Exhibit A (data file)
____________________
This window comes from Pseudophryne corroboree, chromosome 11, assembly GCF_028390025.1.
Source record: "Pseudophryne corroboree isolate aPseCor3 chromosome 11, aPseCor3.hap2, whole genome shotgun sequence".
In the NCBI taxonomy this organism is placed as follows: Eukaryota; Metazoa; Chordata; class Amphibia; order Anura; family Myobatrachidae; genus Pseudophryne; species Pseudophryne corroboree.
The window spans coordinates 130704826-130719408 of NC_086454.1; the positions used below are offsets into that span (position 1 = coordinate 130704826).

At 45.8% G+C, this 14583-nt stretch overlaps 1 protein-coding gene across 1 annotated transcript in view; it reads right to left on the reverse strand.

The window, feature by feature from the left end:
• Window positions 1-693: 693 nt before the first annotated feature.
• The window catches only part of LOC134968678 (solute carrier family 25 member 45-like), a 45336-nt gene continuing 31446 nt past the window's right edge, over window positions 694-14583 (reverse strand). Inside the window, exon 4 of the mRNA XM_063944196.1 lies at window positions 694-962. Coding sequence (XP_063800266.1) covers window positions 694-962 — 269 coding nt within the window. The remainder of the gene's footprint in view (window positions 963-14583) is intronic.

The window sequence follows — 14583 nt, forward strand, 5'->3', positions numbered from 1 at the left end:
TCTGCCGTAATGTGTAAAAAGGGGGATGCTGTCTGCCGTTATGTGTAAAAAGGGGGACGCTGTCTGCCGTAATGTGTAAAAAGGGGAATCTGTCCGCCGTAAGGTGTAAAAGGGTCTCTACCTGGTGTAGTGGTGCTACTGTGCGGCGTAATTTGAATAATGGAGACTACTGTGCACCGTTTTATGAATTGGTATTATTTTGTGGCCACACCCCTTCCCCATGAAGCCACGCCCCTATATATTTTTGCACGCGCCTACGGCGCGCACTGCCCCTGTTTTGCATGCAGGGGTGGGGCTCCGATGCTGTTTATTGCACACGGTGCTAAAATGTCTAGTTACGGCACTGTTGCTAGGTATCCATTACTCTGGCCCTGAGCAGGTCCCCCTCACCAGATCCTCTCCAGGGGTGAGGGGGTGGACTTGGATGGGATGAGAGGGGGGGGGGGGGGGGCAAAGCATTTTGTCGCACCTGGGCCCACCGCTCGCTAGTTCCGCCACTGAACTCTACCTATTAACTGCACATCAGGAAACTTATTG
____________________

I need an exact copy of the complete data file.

This window comes from Pseudophryne corroboree, chromosome 11, assembly GCF_028390025.1.
Source record: "Pseudophryne corroboree isolate aPseCor3 chromosome 11, aPseCor3.hap2, whole genome shotgun sequence".
In the NCBI taxonomy this organism is placed as follows: Eukaryota; Metazoa; Chordata; class Amphibia; order Anura; family Myobatrachidae; genus Pseudophryne; species Pseudophryne corroboree.
The window spans coordinates 130704826-130719408 of NC_086454.1; the positions used below are offsets into that span (position 1 = coordinate 130704826).

At 45.8% G+C, this 14583-nt stretch overlaps 1 protein-coding gene across 1 annotated transcript in view; it reads right to left on the reverse strand.

The window, feature by feature from the left end:
• Window positions 1-693: 693 nt before the first annotated feature.
• The window catches only part of LOC134968678 (solute carrier family 25 member 45-like), a 45336-nt gene continuing 31446 nt past the window's right edge, over window positions 694-14583 (reverse strand). Inside the window, exon 4 of the mRNA XM_063944196.1 lies at window positions 694-962. Coding sequence (XP_063800266.1) covers window positions 694-962 — 269 coding nt within the window. The remainder of the gene's footprint in view (window positions 963-14583) is intronic.

The window sequence follows — 14583 nt, forward strand, 5'->3', positions numbered from 1 at the left end:
TCTGCCGTAATGTGTAAAAAGGGGGATGCTGTCTGCCGTTATGTGTAAAAAGGGGGACGCTGTCTGCCGTAATGTGTAAAAAGGGGAATCTGTCCGCCGTAAGGTGTAAAAGGGTCTCTACCTGGTGTAGTGGTGCTACTGTGCGGCGTAATTTGAATAATGGAGACTACTGTGCACCGTTTTATGAATTGGTATTATTTTGTGGCCACACCCCTTCCCCATGAAGCCACGCCCCTATATATTTTTGCACGCGCCTACGGCGCGCACTGCCCCTGTTTTGCATGCAGGGGTGGGGCTCCGATGCTGTTTATTGCACACGGTGCTAAAATGTCTAGTTACGGCACTGTTGCTAGGTATCCATTACTCTGGCCCTGAGCAGGTCCCCCTCACCAGATCCTCTCCAGGGGTGAGGGGGTGGACTTGGATGGGATGAGAGGGGGGGGGGGGGGGGCAAAGCATTTTGTCGCACCTGGGCCCACCGCTCGCTAGTTCCGCCACTGAACTCTACCTATTAACTGCACATCAGGAAACTTATTG